The National Federation of Independent Business reported that sentiment among small business owners in April remained near the 12-year high in January even as it has eased a little since then. The Small Business Optimism Index edged down from 104.7 in March to 104.5 in April. While this is lower than the 105.9 reading in January, business owners continue to be quite optimistic since the election. Over the past five months, the headline index has averaged 105.2, illustrating the sizable uptick in confidence since the election. One year ago, the index was 93.6. Along those lines, the percentage of respondents suggesting the next three months would be a “good time to expand” increased from 22 in March to 24 in April, down from 25 percent in January but well above the 8 percent who said the same thing in April 2016.

The percentage expecting sales to increase over the next three months remained elevated but eased in this report, from 31 percent in December—its largest level since October 2005—to 20 percent in April. For comparison purposes, that figure was 1 percent one year ago. Likewise, the net percentage planning to add workers in the next three months was unchanged at 16 percent. While this was off from 18 percent in January, it suggests that more small businesses are planning to add to their workforce than what we saw a few months ago. For instance, 9 percent were planning to hire as recently as August.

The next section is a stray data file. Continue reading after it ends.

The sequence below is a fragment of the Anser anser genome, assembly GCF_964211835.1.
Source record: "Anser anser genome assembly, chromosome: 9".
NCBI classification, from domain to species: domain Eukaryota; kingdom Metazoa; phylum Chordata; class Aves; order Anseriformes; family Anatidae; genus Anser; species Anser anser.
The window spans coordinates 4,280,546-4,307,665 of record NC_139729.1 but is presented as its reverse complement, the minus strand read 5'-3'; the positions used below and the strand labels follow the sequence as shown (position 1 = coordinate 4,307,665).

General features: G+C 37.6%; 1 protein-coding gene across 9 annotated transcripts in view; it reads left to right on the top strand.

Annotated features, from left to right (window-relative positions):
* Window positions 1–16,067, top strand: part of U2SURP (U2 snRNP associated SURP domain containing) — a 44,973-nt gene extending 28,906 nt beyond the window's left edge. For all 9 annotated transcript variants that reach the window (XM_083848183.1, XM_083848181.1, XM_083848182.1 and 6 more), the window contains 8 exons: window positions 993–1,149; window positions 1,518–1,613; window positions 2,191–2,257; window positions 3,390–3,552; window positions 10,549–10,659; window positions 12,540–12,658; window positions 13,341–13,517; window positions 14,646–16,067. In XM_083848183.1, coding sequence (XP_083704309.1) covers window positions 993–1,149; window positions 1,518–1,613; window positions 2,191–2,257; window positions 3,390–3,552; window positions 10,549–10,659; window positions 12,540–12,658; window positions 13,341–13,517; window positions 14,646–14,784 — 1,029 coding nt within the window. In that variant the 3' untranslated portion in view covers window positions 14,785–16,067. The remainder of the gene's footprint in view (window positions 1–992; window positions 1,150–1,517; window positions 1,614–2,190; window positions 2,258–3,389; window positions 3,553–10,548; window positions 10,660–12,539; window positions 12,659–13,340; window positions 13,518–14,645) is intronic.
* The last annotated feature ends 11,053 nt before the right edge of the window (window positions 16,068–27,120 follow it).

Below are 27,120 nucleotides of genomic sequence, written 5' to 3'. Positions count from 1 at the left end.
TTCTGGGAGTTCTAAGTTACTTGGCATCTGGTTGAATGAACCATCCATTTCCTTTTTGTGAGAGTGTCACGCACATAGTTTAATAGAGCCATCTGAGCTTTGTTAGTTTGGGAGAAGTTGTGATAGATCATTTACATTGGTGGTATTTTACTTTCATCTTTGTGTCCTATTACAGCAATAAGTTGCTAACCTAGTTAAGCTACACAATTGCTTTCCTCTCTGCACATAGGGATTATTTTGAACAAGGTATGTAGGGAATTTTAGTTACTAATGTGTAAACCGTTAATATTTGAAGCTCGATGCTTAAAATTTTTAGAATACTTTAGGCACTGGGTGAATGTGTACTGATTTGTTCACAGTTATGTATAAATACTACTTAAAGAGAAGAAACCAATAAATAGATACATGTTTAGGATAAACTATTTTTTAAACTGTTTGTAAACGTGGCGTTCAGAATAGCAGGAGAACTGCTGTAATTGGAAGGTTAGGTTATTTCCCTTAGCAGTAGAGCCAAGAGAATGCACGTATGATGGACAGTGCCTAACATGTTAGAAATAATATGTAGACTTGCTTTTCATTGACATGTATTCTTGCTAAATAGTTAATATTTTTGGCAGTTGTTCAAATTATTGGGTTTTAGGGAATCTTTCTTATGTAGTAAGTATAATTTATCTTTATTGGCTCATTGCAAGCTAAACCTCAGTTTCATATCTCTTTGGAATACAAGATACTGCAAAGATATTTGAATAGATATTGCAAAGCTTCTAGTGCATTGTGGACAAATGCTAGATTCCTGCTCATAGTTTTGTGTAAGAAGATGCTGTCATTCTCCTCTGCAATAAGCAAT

On the investment front, 59 percent of small business owners said they had made a capital expenditure in the past six months, pulling back from March’s 64 percent response, which was the highest reading since December 2013. Similarly, the percentage planning to make a capital expenditure in the next three to six months declined from 29 percent to 27 percent. Even with some easing, small firms appear to be stepping up their capital spending relative to just a few months ago, which is encouraging.

Respondents cited taxes as the top “single most important problem” (21 percent), highlighting the need for comprehensive business tax reform. Government regulations (17 percent), the quality of labor (16 percent) and poor sales (10 percent) also topped the list.

Producer Price Index
The Bureau of Labor Statistics reported that producer prices for final demand goods and services increased 0.5 percent in April, bouncing back strongly after declining 0.1 percent in March. For manufacturers, producer prices for final demand goods rose 0.7 percent, boosted by strong gains in both food and energy costs, up 0.9 percent and 0.8 percent, respectively. On a year-over-year basis, final demand food and energy costs have risen 1.7 percent and 14.2 percent, respectively. It was the second consecutive year-over-year increase in food prices for producers after declining in every month since February 2015 prior to that. Excluding food and energy, producer prices for final demand goods increased 0.3 percent.